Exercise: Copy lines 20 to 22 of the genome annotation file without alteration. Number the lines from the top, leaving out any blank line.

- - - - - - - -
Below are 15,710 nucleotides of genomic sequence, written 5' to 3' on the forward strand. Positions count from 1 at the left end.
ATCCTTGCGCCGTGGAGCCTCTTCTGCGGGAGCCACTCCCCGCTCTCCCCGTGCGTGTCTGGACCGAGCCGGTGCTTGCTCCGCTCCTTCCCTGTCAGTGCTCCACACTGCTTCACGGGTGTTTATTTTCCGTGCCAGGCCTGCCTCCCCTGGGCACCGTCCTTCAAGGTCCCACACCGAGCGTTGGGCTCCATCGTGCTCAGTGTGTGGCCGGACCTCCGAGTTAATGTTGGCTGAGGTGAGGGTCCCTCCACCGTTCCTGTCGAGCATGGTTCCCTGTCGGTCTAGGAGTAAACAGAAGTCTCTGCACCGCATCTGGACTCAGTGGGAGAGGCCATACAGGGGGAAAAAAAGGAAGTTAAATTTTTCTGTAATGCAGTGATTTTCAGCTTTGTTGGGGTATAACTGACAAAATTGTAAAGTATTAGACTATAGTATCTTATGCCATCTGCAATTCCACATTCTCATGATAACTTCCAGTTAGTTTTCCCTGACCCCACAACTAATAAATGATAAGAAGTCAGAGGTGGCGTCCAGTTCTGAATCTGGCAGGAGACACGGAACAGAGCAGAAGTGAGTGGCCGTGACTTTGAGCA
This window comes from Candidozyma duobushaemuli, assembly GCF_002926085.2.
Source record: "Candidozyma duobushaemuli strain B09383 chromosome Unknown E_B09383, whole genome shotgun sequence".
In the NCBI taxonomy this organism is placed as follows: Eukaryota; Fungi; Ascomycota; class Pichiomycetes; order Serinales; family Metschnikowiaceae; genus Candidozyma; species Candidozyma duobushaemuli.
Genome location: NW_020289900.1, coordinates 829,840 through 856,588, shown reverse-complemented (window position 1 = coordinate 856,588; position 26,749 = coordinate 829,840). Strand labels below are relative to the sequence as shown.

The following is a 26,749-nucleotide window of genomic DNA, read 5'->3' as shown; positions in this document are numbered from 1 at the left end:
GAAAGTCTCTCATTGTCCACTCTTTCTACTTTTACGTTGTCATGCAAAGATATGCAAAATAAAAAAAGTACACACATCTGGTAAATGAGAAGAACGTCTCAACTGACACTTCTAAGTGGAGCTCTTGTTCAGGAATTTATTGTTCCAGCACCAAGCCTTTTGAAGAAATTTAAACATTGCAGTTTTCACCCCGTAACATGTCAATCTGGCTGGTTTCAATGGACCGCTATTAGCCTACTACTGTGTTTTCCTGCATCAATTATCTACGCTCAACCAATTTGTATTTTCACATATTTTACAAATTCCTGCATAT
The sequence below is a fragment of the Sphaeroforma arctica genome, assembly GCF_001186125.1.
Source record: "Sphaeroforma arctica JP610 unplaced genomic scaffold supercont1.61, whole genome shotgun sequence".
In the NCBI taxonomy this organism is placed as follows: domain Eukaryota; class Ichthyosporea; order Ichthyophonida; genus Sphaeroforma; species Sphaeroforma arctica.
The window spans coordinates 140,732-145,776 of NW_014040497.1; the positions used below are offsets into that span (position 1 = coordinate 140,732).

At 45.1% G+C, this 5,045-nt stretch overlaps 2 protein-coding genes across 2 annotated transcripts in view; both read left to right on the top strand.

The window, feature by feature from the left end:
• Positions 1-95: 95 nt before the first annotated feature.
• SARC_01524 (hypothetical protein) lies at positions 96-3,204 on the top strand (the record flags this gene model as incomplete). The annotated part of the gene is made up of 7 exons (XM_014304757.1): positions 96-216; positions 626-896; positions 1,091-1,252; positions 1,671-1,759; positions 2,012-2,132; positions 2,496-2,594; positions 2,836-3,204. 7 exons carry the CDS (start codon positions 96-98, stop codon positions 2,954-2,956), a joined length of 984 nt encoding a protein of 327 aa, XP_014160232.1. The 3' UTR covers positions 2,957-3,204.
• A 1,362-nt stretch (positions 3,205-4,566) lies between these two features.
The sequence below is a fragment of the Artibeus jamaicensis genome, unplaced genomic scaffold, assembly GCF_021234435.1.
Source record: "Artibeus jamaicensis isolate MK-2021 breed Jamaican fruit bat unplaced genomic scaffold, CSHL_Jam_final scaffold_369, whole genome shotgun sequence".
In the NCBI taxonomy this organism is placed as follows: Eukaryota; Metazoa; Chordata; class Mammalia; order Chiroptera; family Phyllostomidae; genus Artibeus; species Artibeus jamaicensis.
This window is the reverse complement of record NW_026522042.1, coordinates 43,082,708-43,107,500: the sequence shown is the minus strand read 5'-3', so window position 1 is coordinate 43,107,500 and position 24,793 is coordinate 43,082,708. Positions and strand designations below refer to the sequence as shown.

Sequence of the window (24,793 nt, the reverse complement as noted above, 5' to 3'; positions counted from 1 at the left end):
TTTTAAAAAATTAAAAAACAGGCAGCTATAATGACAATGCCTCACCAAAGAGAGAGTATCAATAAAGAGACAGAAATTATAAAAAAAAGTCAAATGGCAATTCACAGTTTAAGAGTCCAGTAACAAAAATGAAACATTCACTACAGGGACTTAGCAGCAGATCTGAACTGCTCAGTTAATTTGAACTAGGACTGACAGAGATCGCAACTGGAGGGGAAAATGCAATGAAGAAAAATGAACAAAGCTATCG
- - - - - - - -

In the NCBI taxonomy this organism is placed as follows: Eukaryota; Metazoa; Chordata; class Mammalia; order Chiroptera; family Phyllostomidae; genus Artibeus; species Artibeus jamaicensis.
This window is the reverse complement of record NW_026522042.1, coordinates 43,082,708-43,107,500: the sequence shown is the minus strand read 5'-3', so window position 1 is coordinate 43,107,500 and position 24,793 is coordinate 43,082,708. Positions and strand designations below refer to the sequence as shown.

Sequence of the window (24,793 nt, the reverse complement as noted above, 5' to 3'; positions counted from 1 at the left end):